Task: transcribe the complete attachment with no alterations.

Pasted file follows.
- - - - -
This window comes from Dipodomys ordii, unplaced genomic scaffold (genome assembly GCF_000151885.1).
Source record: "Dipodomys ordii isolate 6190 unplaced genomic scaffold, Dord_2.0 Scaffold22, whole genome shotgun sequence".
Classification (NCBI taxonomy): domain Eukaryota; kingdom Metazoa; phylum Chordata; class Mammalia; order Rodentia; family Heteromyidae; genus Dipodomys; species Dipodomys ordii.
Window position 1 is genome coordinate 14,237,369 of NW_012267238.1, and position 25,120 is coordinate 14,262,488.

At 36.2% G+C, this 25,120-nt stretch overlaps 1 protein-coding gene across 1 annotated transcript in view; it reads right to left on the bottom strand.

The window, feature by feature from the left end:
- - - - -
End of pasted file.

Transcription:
This window comes from Dipodomys ordii, unplaced genomic scaffold (genome assembly GCF_000151885.1).
Source record: "Dipodomys ordii isolate 6190 unplaced genomic scaffold, Dord_2.0 Scaffold22, whole genome shotgun sequence".
Classification (NCBI taxonomy): domain Eukaryota; kingdom Metazoa; phylum Chordata; class Mammalia; order Rodentia; family Heteromyidae; genus Dipodomys; species Dipodomys ordii.
Window position 1 is genome coordinate 14,237,369 of NW_012267238.1, and position 25,120 is coordinate 14,262,488.

At 36.2% G+C, this 25,120-nt stretch overlaps 1 protein-coding gene across 1 annotated transcript in view; it reads right to left on the bottom strand.

The window, feature by feature from the left end: